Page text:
Caught in deadly loan trap: How dubious lending apps caused 60 deaths
Those who took their lives due to harassment by these apps included — an award-winning musician, a young mom, a father of two daughters and four teenagers.
Instant loan apps, having several with links to China, have been running a blackmail scam to entrap and humiliate borrowers across India, and 14 other countries in Asia, Africa, and Latin America. The blackmails have led to at least 60 people taking their lives after being abused and threatened, a BBC undercover investigation has revealed. The report exposes those profiting from these scams in India and China.
Those who took their lives due to harassment by these apps were mostly in their 20s and 30s and included — an award-winning musician, a fireman, a young mom, a father of two daughters, a grandfather and grandson, and four teenagers.
The BBC reported that most victims were too ashamed to speak about the loans.
In its 43-minute documentary, the BBC reveals how these apps function and how they have destroyed lives across India.
24-year-old civil servant who took her life
Kirni Mounika was a 24-year-old civil servant who had borrowed from 55 loan apps. What began as a ₹10,000 loan, spiralled into over thrice of that. When Mounika took her life, she had repaid over ₹3,00,000.
Loan apps harassed her, threatened her and began messaging her contacts.
Mounika was the only student in her school to have a government job. A sister to three brothers, Mounika left for office in the usual way the day she took her life three years ago.
Her father, a successful farmer, was ready to fund her master's in Australia.
After she had died, her phone rang and was answered by her father, “They told us she has to pay. "We told them she was dead.”
Her father told BBC, “We could have easily arranged the money.”
How it works?
Among hundreds of applications that offer hassle-free loans to individuals, several are predatory. Upon downloading them, these apps gain control of contacts and photographs in users' phones as well as ID cards, to use them to extort the borrowers.
If the customers do not repay the loans on time and sometimes even after they pay, these apps share the information with call centres who then, using their devices, harass and humiliate people into repaying the loan, BBC report stated.
A debt recovery agent, worked with the BBC to reveal how it functioned. Having gained the trust of manager Vishal Chaurasia at Callflex Corporation — a company hired to recover debt — he spoke to him.
Chaurasia revealed that once someone took a loan, the apps gave access to the contacts in their phones to Callflex Corporation and if the borrower missed any payments, the company would begin harassing them and then their contacts. He said that his employees could say anything to the customers as long as they got their loans repaid.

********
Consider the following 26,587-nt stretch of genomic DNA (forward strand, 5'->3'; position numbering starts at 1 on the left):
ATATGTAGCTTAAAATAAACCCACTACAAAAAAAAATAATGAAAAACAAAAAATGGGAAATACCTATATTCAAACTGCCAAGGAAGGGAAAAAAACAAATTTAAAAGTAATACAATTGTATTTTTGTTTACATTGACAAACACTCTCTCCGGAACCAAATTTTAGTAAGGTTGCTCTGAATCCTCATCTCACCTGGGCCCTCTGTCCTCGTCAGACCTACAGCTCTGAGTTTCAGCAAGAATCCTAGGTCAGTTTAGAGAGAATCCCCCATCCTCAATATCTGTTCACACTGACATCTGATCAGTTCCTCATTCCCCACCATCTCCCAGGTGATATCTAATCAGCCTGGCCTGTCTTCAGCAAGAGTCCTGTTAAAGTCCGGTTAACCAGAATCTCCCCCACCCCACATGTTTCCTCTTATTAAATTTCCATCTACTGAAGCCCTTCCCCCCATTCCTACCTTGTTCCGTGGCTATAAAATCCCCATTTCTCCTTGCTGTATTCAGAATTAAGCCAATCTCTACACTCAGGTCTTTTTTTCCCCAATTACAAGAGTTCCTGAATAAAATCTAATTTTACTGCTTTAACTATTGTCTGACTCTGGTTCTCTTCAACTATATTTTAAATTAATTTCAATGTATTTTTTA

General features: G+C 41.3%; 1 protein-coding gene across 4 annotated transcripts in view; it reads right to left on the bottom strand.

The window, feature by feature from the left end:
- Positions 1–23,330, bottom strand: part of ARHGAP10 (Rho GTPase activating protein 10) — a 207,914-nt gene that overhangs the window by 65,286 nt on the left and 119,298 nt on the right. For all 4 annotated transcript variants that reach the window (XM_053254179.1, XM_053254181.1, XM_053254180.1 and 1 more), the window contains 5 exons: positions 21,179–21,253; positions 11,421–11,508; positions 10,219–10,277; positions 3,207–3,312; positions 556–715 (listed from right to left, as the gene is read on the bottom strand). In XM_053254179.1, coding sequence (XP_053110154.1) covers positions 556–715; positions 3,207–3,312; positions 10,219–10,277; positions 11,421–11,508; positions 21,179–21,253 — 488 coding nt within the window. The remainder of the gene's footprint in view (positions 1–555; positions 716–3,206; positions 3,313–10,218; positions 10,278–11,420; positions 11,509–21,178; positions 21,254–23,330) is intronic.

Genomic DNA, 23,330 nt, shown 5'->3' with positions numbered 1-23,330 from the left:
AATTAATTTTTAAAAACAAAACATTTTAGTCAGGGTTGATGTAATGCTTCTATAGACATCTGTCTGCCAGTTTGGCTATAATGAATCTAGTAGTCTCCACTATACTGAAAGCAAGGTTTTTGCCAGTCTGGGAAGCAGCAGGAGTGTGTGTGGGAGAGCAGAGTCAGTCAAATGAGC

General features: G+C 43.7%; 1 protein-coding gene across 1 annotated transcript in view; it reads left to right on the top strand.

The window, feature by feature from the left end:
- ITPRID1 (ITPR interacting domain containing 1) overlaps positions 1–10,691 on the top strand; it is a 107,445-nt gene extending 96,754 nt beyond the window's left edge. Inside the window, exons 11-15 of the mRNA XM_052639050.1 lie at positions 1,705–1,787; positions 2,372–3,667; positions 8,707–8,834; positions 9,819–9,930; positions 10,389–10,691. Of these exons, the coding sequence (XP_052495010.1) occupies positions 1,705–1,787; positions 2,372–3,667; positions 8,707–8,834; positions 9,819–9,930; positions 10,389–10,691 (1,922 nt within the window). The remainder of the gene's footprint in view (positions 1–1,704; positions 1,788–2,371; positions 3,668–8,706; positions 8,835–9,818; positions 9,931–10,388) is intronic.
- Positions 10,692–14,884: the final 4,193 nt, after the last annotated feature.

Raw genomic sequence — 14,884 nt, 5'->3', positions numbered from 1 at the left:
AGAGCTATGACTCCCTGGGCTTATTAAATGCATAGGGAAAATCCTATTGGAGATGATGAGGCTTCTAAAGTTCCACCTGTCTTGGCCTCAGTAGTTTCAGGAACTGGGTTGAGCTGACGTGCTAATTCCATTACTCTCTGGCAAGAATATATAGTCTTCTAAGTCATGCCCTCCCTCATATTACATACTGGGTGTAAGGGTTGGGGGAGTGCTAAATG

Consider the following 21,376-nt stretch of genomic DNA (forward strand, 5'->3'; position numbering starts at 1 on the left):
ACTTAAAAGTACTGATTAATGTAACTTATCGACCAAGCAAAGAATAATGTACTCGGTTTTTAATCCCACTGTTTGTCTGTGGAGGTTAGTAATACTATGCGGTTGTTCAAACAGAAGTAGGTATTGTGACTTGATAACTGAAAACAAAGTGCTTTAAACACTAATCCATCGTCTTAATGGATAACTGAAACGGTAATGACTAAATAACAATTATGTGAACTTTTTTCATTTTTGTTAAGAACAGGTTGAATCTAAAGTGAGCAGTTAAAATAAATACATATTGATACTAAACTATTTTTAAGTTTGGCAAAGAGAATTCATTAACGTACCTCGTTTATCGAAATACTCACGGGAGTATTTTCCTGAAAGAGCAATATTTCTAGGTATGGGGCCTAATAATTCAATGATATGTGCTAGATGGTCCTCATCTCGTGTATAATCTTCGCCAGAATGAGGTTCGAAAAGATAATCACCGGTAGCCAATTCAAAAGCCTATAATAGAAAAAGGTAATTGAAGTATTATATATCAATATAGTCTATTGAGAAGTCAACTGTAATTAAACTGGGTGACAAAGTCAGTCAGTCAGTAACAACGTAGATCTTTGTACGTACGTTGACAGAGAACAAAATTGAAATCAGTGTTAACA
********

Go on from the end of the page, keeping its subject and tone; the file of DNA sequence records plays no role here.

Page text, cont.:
“The customer then pays because of the shame. You'll find at least one person in his contact list who can destroy his life,” Chaurasia said.
Possible links to China
Another call centre agent who worked on loan recovery for another organisation told BBC that managers instructed staff to abuse and threaten people claiming that he never made such threats. “Everyone has a reputation to maintain in front of their family. No one is going to spoil that reputation for the measly sum of 5,000 rupees.”
He said that once a payment was made, they would move to the next client. Soon, several clients began threatening to take their lives, however, none of the agents took them seriously. Once the suicides began, they called their boss Parshuram Takve to seek advice.
Takve, having a ruthless reputation, said, “Do what you're told and make recoveries.”
However, Takve wasn't running the operations alone. The agent said that while running, the software interface would suddenly switch to Chinese.
Takve was married to a Chinese woman Liang Tian Tian and they started a loan recovery business Jiyaliang in Pune. In December 2020, the duo was arrested for harassment and in 2022 they were charged with extortion, intimidation and abetment of suicide. They are on the run currently.
Researching the duo, BBC contacted a Chinese businessman Li Xiang, who was running loan apps in India, Mexico and Colombia. He told the BBC team, posing as investors, “We are still operating now, just not letting Indians know we are a Chinese company.”
In 2021, Li's companies were raided by Indian police who were investigating harassment by loan apps and their accounts were frozen.
“You need to understand that because we aim to recover our investment quickly, we certainly don't pay local taxes, and the interest rates we offer violate local laws.”
Li claimed that there were over 3,000 staff in several companies across India, Pakistan and Bangladesh who were providing post-loan services.
Speaking about how it worked, he said, “If you don't repay, we may add you on WhatsApp, and on the third day, we will call and message you on WhatsApp at the same time, and call your contacts. Then, on the fourth day, if your contacts don't pay, we have specific detailed procedures. We access his call records and capture a lot of his information. Basically, it's like he's naked in front of us.”
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